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Barriers to Reporting Child Maltreatment Do Emergency Medical Services Professionals Fully Understand Their Role as Mandatory Reporters?

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dc.contributor.author Lynne, E. G., Gifford, E. J., Evans, K. E., & Rosch, J. B.
dc.date.accessioned 2016-05-09T19:04:25Z
dc.date.available 2016-05-09T19:04:25Z
dc.date.issued 2015
dc.identifier.citation Lynne, E. G., Gifford, E. J., Evans, K. E., & Rosch, J. B. (2015). Barriers to Reporting Child Maltreatment Do Emergency Medical Services Professionals Fully Understand Their Role as Mandatory Reporters?. North Carolina Medical Journal, 76(1), 13-18. en_US
dc.identifier.uri http://www.ncmedicaljournal.com/content/76/1/13.full
dc.identifier.uri http://hdl.handle.net/11212/2780
dc.description.abstract Child maltreatment is underreported in the United States and in North Carolina. In North Carolina and other states, mandatory reporting laws require various professionals to make reports, thereby helping to reduce underreporting of child maltreatment. This study aims to understand why emergency medical services (EMS) professionals may fail to report suspicions of maltreatment despite mandatory reporting policies. A web-based, anonymous, voluntary survey of EMS professionals in North Carolina was used to assess knowledge of their agency's written protocols and potential reasons for underreporting suspicion of maltreatment (n=444). Results were based on descriptive statistics. Responses of line staff and leadership personnel were compared using chi-square analysis. Thirty-eight percent of respondents were unaware of their agency's written protocols regarding reporting of child maltreatment. Additionally, 25% of EMS professionals who knew of their agency's protocol incorrectly believed that the report should be filed by someone other than the person with firsthand knowledge of the suspected maltreatment. Leadership personnel generally understood reporting requirements better than did line staff. Respondents indicated that peers may fail to report maltreatment for several reasons: they believe another authority would file the report, including the hospital (52.3%) or law enforcement (27.7%); they are uncertain whether they had witnessed abuse (47.7%); and they are uncertain about what should be reported (41.4%). This survey may not generalize to all EMS professionals in North Carolina. Training opportunities for EMS professionals that address proper identification and reporting of child maltreatment, as well as cross-agency information sharing, are warranted. en_US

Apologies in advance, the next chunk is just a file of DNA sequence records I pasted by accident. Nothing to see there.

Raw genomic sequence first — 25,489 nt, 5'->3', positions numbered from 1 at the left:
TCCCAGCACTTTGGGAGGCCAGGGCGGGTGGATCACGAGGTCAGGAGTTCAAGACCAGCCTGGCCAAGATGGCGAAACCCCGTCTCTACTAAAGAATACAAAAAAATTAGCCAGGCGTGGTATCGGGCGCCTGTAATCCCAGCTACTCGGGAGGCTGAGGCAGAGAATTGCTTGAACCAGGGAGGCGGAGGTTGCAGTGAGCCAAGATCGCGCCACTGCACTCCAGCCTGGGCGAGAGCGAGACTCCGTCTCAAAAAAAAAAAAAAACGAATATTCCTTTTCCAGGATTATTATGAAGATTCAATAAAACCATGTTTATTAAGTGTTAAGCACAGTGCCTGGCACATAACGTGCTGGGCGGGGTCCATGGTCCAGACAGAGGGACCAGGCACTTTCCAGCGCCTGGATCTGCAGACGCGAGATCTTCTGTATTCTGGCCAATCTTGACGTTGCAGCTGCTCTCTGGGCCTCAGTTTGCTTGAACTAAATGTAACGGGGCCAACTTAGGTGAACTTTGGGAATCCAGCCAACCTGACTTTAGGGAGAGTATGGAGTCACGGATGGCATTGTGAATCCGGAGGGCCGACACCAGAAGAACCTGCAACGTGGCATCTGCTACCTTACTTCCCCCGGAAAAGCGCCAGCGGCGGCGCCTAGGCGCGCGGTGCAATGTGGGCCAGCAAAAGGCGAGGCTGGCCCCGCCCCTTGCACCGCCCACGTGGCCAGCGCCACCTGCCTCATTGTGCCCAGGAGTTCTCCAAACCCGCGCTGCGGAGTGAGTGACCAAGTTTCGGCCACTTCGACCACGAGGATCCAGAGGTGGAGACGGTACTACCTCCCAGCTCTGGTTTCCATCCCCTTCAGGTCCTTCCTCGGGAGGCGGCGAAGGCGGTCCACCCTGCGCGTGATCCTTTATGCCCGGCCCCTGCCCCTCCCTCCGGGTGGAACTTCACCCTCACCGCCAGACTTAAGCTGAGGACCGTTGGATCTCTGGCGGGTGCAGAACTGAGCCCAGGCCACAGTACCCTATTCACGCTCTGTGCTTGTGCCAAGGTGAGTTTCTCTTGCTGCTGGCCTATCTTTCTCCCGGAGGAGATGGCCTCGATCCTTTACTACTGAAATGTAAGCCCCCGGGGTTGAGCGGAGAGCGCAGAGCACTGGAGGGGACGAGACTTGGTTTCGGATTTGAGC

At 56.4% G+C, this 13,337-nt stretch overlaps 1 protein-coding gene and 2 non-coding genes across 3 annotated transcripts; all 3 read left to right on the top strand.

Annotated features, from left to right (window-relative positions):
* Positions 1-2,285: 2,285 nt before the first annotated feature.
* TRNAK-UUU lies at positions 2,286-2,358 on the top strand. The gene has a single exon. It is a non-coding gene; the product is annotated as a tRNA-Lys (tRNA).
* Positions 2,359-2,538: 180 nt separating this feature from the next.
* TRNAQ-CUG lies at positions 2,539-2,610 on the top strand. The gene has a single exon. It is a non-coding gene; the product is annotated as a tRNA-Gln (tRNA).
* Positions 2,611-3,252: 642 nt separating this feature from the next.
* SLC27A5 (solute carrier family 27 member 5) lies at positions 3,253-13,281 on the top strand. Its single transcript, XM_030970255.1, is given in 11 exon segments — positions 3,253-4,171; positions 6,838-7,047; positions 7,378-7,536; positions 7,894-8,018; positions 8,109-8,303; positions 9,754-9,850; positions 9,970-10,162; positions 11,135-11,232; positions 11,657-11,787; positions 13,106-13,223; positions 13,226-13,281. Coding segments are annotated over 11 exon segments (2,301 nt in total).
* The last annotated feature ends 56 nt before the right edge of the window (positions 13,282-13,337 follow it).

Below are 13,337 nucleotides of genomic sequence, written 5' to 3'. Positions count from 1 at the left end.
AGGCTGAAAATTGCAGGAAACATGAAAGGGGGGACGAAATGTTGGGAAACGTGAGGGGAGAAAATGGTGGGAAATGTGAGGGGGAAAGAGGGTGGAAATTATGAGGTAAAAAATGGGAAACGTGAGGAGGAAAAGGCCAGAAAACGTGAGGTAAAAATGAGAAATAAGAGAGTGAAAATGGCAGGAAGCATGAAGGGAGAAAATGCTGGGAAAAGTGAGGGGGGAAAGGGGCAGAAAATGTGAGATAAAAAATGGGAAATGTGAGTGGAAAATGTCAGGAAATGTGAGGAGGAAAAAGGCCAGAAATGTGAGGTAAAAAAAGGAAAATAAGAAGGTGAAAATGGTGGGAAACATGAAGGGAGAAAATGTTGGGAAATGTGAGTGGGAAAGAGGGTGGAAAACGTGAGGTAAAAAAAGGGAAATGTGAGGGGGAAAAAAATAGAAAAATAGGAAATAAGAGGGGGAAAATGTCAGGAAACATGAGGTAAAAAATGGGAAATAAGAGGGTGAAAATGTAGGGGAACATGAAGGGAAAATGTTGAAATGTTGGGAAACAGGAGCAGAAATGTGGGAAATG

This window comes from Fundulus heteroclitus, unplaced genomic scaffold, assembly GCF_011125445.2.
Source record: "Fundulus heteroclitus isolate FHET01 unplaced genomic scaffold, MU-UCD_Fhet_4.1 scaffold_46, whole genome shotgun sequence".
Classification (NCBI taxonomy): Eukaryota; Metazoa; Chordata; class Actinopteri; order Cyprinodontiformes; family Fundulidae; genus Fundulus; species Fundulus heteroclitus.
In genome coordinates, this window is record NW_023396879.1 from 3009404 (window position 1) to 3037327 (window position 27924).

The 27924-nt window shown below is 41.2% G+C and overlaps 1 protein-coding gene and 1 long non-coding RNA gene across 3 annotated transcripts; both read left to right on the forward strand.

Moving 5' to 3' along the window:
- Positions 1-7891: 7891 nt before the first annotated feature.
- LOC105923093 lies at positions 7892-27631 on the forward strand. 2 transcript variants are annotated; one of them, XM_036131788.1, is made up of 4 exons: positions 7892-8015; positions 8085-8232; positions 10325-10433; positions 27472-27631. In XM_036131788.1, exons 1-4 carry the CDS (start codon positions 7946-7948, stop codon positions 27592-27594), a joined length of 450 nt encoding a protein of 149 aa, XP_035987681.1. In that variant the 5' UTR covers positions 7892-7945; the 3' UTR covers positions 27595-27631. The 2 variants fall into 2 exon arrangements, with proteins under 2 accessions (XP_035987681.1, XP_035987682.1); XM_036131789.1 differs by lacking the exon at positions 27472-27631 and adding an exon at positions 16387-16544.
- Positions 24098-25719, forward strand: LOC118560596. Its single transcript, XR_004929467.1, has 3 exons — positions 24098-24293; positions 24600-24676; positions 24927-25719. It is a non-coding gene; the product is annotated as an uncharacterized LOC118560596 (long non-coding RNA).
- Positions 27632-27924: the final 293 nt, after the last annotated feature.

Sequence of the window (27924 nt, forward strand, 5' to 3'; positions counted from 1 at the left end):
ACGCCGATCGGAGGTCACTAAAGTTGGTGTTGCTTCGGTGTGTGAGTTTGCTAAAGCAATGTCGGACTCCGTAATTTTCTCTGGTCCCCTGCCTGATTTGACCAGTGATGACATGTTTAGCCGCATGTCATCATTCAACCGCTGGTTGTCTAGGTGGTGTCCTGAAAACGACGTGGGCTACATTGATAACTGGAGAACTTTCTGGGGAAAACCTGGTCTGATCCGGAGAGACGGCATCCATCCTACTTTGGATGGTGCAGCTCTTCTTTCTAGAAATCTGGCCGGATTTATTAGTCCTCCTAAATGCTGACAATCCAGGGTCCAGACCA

dc.language.iso en_US en_US
dc.publisher North Carolina Medical Journal en_US
dc.subject mandatory reporting en_US
dc.subject healthcare professionals en_US
dc.subject barriers en_US
dc.subject child abuse en_US
dc.subject EMS en_US
dc.title Barriers to Reporting Child Maltreatment Do Emergency Medical Services Professionals Fully Understand Their Role as Mandatory Reporters? en_US
dc.type Article en_US


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